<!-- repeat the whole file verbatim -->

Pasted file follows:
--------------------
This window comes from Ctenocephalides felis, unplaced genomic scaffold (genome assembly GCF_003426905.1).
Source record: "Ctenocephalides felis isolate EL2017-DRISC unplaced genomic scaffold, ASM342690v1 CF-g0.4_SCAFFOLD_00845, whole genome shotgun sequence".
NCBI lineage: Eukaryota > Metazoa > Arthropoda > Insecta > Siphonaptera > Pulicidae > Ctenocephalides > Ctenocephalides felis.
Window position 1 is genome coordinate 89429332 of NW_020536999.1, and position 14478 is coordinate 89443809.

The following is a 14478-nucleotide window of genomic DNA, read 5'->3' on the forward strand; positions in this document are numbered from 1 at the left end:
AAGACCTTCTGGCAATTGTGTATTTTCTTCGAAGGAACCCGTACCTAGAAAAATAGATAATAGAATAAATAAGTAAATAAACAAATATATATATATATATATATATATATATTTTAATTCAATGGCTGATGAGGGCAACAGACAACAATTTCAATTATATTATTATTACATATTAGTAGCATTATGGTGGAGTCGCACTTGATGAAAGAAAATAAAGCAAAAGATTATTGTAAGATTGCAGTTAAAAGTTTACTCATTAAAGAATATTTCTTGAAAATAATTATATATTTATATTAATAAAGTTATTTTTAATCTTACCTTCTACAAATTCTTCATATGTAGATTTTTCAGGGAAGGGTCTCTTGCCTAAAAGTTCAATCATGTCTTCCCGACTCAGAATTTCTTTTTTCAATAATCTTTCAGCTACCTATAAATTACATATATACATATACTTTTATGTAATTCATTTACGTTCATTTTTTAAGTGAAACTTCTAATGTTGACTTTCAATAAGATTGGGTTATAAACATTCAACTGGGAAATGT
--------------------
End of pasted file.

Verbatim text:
This window comes from Ctenocephalides felis, unplaced genomic scaffold (genome assembly GCF_003426905.1).
Source record: "Ctenocephalides felis isolate EL2017-DRISC unplaced genomic scaffold, ASM342690v1 CF-g0.4_SCAFFOLD_00845, whole genome shotgun sequence".
NCBI lineage: Eukaryota > Metazoa > Arthropoda > Insecta > Siphonaptera > Pulicidae > Ctenocephalides > Ctenocephalides felis.
Window position 1 is genome coordinate 89429332 of NW_020536999.1, and position 14478 is coordinate 89443809.

The following is a 14478-nucleotide window of genomic DNA, read 5'->3' on the forward strand; positions in this document are numbered from 1 at the left end:
AAGACCTTCTGGCAATTGTGTATTTTCTTCGAAGGAACCCGTACCTAGAAAAATAGATAATAGAATAAATAAGTAAATAAACAAATATATATATATATATATATATATATATTTTAATTCAATGGCTGATGAGGGCAACAGACAACAATTTCAATTATATTATTATTACATATTAGTAGCATTATGGTGGAGTCGCACTTGATGAAAGAAAATAAAGCAAAAGATTATTGTAAGATTGCAGTTAAAAGTTTACTCATTAAAGAATATTTCTTGAAAATAATTATATATTTATATTAATAAAGTTATTTTTAATCTTACCTTCTACAAATTCTTCATATGTAGATTTTTCAGGGAAGGGTCTCTTGCCTAAAAGTTCAATCATGTCTTCCCGACTCAGAATTTCTTTTTTCAATAATCTTTCAGCTACCTATAAATTACATATATACATATACTTTTATGTAATTCATTTACGTTCATTTTTTAAGTGAAACTTCTAATGTTGACTTTCAATAAGATTGGGTTATAAACATTCAACTGGGAAATGT